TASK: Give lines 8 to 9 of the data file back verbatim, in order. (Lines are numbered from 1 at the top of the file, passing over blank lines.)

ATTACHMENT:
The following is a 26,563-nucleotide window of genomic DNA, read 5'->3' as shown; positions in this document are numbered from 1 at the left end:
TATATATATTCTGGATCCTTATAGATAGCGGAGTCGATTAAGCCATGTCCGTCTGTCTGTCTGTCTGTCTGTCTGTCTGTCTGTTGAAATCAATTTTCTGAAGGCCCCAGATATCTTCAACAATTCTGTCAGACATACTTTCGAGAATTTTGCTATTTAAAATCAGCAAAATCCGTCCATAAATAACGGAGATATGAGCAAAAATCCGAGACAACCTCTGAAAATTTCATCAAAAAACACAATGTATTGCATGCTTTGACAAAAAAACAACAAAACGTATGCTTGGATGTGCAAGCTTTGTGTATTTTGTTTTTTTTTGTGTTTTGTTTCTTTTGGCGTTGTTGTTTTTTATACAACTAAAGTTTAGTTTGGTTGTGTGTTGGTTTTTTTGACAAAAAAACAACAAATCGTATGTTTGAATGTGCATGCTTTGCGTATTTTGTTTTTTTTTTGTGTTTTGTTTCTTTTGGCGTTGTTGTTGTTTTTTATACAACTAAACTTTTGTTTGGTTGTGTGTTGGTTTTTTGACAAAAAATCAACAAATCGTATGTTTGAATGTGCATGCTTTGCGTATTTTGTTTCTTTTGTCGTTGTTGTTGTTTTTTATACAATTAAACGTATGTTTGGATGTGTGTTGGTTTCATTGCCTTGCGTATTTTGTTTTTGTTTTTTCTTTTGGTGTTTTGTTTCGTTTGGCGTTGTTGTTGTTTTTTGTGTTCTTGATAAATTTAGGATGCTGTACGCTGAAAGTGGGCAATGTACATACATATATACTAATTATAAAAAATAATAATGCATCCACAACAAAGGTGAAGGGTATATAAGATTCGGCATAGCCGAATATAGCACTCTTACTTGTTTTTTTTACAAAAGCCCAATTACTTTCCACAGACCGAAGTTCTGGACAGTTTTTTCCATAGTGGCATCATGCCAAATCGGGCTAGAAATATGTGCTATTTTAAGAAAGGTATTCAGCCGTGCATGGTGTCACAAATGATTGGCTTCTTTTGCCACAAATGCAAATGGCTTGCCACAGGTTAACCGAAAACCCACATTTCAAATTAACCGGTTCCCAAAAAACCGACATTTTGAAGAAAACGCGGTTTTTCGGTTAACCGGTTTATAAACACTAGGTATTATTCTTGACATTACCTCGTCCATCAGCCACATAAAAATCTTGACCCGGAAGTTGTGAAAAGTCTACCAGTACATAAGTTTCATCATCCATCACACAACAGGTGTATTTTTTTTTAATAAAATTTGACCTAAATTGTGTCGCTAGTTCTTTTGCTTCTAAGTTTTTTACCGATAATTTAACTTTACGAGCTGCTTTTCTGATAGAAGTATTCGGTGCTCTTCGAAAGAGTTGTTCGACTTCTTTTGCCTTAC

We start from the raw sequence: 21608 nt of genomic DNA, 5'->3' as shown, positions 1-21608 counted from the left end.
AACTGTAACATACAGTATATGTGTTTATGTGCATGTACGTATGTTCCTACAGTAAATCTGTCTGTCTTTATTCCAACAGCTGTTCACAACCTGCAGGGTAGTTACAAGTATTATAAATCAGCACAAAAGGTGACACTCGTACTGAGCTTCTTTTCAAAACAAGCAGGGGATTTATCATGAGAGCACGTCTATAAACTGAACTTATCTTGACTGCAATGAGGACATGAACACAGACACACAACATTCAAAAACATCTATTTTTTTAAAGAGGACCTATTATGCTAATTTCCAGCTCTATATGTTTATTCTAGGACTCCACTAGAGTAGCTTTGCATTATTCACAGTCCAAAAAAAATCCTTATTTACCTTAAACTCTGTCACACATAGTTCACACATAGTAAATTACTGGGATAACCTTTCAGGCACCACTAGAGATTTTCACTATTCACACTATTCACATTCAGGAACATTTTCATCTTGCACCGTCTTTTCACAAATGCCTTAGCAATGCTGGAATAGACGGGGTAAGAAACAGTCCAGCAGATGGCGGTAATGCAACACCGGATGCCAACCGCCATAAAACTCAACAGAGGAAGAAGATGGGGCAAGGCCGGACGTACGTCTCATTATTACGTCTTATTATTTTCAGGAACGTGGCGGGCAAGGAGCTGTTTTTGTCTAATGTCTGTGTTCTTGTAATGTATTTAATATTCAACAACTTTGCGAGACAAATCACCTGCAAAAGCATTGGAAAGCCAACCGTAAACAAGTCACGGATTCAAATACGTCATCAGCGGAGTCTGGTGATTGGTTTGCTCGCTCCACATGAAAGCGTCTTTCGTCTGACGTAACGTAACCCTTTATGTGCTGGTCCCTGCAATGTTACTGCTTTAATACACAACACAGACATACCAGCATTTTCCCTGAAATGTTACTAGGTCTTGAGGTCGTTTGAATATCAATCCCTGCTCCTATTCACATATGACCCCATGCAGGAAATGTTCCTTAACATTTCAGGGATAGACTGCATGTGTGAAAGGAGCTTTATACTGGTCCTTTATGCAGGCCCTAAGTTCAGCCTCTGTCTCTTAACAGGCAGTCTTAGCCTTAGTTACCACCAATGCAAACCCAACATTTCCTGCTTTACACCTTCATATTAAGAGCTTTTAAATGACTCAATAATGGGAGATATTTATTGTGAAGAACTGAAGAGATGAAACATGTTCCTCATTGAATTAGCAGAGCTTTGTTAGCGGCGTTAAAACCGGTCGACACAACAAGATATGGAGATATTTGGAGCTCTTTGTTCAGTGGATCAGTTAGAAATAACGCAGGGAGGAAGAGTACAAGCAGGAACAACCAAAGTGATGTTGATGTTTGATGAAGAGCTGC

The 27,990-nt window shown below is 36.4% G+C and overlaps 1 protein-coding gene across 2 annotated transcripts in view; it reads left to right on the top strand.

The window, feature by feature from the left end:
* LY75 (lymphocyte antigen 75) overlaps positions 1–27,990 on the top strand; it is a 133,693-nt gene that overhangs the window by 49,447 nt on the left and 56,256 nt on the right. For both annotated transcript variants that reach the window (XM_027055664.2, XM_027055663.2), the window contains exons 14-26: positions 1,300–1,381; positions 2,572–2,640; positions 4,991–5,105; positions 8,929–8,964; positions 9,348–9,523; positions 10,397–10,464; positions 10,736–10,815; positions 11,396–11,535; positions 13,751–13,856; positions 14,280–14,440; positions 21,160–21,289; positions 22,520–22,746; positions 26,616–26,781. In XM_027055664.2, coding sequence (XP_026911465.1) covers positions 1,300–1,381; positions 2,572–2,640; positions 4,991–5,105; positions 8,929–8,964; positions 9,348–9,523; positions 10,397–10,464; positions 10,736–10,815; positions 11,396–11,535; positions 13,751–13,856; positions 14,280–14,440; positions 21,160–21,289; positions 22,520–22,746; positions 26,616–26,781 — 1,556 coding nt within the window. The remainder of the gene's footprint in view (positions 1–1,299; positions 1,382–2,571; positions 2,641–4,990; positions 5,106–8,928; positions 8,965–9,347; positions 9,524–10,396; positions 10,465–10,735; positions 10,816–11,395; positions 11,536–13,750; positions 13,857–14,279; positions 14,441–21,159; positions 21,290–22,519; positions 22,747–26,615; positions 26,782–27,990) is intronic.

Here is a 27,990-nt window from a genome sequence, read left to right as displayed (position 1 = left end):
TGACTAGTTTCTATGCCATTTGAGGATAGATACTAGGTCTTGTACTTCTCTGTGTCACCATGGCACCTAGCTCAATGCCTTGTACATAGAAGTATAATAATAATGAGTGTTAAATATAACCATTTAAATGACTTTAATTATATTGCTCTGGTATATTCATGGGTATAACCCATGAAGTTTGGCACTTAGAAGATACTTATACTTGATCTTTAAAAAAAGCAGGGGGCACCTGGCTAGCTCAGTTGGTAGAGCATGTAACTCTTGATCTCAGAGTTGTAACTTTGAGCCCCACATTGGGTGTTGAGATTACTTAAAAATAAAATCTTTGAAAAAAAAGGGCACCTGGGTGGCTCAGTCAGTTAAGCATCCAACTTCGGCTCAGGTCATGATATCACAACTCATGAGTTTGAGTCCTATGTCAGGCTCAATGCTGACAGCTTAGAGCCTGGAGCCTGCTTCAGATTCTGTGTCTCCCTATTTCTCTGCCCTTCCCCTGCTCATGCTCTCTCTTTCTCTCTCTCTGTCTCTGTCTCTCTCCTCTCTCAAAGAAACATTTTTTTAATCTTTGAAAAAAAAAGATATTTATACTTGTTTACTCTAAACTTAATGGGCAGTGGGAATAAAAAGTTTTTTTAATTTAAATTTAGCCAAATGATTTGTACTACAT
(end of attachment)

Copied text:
Here is a 27,990-nt window from a genome sequence, read left to right as displayed (position 1 = left end):
TGACTAGTTTCTATGCCATTTGAGGATAGATACTAGGTCTTGTACTTCTCTGTGTCACCATGGCACCTAGCTCAATGCCTTGTACATAGAAGTATAATAATAATGAGTGTTAAATATAACCATTTAAATGACTTTAATTATATTGCTCTGGTATATTCATGGGTATAACCCATGAAGTTTGGCACTTAGAAGATACTTATACTTGATCTTTAAAAAAAGCAGGGGGCACCTGGCTAGCTCAGTTGGTAGAGCATGTAACTCTTGATCTCAGAGTTGTAACTTTGAGCCCCACATTGGGTGTTGAGATTACTTAAAAATAAAATCTTTGAAAAAAAAGGGCACCTGGGTGGCTCAGTCAGTTAAGCATCCAACTTCGGCTCAGGTCATGATATCACAACTCATGAGTTTGAGTCCTATGTCAGGCTCAATGCTGACAGCTTAGAGCCTGGAGCCTGCTTCAGATTCTGTGTCTCCCTATTTCTCTGCCCTTCCCCTGCTCATGCTCTCTCTTTCTCTCTCTCTGTCTCTGTCTCTCTCCTCTCTCAAAGAAACATTTTTTTAATCTTTGAAAAAAAAAGATATTTATACTTGTTTACTCTAAACTTAATGGGCAGTGGGAATAAAAAGTTTTTTTAATTTAAATTTAGCCAAATGATTTGTACTACAT